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Smart Building Systems Designers

The Job

There are four core aspects of a smart building, according to the Telecommunications Industry Association (TIA):

  • Connectivity: TIA says that there are at least 26 different communications protocols and types of networks that are designed for in-building use.
  • Data: Vast amounts of information are collected via sensors, video, and other technology and studied using data analytics and artificial intelligence to assess conditions inside and outside the building and deliver services across building systems.
  • Interoperable building systems: Buildings systems—water, electricity, heating and cooling, lighting, telecommunications, sewage, air quality control, fire safety and suppression, security, and safety—are built so that they are interconnected (with the assistance of the Internet of things and other technology) in order to keep the building operating effectively.
  • Intelligence: This refers to machine learning and artificial intelligence that are used, according to the TIA, to “increase the capability of systems to predict, manage, prevent, and react to situations as they arise.”

At the beginning of a new building project, a smart building systems designer meets with the client to determine their goals and budget for the building. The designer must have a thorough understanding of the clients’ business before providing suggestions on design solutions. Then the designer and the client work together to establish specific metrics that can be measured once the systems are installed to determine ongoing performance (or the lack thereof). Finally, the designer conducts an engineering or cost impact analysis to quantify cost savings or other customer benefits.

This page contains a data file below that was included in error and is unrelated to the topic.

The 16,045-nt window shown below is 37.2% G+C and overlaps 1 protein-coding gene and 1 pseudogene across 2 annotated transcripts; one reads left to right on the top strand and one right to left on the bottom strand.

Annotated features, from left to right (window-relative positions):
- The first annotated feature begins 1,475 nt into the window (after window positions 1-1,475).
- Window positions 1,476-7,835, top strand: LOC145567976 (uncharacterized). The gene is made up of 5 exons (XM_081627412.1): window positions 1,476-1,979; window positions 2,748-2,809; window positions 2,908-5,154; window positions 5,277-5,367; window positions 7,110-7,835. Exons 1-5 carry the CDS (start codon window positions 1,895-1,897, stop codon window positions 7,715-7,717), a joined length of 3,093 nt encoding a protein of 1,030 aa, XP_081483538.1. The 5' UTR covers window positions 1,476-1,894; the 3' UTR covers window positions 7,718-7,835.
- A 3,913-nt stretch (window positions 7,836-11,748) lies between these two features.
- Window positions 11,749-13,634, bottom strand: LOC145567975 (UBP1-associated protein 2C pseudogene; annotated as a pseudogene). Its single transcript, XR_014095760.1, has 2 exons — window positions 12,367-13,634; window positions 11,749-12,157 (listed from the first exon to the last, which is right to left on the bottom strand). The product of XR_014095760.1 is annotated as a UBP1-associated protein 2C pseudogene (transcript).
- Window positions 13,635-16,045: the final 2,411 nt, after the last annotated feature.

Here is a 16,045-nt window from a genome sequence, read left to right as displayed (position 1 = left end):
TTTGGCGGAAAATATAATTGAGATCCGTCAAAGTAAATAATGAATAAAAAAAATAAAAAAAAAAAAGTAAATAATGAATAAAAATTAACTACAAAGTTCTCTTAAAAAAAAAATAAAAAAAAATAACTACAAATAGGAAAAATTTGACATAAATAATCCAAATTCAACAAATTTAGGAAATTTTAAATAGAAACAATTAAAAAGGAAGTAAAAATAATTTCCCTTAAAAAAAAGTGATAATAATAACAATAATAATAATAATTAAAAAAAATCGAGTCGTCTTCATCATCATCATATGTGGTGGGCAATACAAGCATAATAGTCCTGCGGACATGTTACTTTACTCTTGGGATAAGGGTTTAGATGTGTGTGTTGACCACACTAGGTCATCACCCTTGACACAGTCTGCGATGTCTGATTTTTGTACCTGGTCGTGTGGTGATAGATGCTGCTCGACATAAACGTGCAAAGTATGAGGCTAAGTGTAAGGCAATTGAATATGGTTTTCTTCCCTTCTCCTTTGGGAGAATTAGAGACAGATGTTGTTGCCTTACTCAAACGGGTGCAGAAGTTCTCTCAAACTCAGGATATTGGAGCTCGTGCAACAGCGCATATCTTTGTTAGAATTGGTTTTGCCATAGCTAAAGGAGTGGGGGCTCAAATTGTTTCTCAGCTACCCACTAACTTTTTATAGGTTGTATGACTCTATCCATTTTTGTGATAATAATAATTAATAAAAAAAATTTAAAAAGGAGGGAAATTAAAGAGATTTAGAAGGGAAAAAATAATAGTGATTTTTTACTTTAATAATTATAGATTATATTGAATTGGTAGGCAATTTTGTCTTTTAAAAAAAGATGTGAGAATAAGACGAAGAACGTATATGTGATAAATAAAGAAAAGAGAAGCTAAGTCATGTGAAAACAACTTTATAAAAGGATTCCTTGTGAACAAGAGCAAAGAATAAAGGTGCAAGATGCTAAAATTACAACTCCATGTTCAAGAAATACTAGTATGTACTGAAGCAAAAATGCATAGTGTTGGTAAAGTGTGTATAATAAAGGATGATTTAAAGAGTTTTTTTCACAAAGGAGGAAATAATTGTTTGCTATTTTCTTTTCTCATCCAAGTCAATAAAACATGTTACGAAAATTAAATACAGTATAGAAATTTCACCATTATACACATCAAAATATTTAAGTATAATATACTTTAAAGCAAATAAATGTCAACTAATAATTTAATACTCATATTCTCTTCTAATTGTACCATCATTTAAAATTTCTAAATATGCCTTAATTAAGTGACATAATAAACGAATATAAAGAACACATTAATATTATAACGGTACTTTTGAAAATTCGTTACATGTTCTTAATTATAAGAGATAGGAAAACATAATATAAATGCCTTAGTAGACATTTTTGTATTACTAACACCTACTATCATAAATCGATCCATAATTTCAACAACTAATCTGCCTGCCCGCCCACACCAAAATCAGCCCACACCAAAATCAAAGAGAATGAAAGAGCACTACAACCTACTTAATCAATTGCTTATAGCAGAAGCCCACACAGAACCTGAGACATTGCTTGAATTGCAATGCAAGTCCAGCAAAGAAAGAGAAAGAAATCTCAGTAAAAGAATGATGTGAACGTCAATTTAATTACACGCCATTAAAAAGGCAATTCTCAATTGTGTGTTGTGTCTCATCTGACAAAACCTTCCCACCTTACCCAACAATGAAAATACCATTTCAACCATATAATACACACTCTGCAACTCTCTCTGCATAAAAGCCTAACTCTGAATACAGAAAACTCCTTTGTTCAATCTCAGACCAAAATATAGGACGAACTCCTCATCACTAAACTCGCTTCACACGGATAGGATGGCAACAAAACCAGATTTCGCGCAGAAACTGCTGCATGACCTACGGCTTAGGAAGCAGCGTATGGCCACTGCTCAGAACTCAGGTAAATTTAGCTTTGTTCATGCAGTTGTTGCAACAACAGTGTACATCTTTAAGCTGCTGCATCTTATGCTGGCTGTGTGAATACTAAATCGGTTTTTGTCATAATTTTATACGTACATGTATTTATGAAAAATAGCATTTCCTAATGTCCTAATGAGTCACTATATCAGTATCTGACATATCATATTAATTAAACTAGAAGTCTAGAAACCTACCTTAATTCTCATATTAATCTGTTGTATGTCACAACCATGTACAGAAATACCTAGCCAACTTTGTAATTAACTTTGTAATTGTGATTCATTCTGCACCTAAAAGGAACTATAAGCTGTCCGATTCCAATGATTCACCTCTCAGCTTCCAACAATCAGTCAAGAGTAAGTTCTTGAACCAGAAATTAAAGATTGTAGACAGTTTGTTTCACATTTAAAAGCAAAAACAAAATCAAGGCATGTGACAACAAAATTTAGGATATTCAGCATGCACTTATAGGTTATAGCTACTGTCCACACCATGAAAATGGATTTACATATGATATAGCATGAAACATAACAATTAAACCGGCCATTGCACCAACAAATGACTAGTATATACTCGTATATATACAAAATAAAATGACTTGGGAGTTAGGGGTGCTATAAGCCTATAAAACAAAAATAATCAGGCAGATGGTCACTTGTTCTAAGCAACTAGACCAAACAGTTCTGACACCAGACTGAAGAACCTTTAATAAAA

For a project that involves retrofitting an existing building, the designer meets with the client to determine what systems or systems they want to upgrade, their budget, and their goals for the project. For example, if a client wants to make their building’s heating and cooling more energy efficient, the designer would suggest that these systems be set up to turn on and off based on room occupancy. They also might recommend that connected weather stations be added outside the building to optimize internal heating and cooling, as well as air quality. Finally, they might advise connecting internal systems such as heating/cooling, water, and ventilation via the Internet of things so that information can be gathered and studied regarding how the use of these systems affect each other during the day. Adjustments can then be made to optimize the efficiency of each system.  

Once a plan is created to design a new building or retrofit an existing one, the designer uses building information modeling systems software, computer-aided design software, or proprietary smart building systems design software to create and configure the building control systems as defined by the contract documents. He or she creates flow diagrams, sequence of operations plans, network layouts, electrical schematics, and other design documents as required. They also develop and test the software programs that will operate the interconnected building systems. Each system must be designed so that it can be reconfigured or expanded to meet changing client needs.    

After the plans are created, they are reviewed, revised (if necessary), and sent to the project manager, who supervises the construction team. After the building is constructed and the systems are installed, the designer assists in the validation of the system’s functionality and troubleshoots problems with the project manager, other designers, and trades workers (e.g., security system installers, heating and cooling technicians, electricians). They also train the building’s superintendent and his or her team on the use of these systems.

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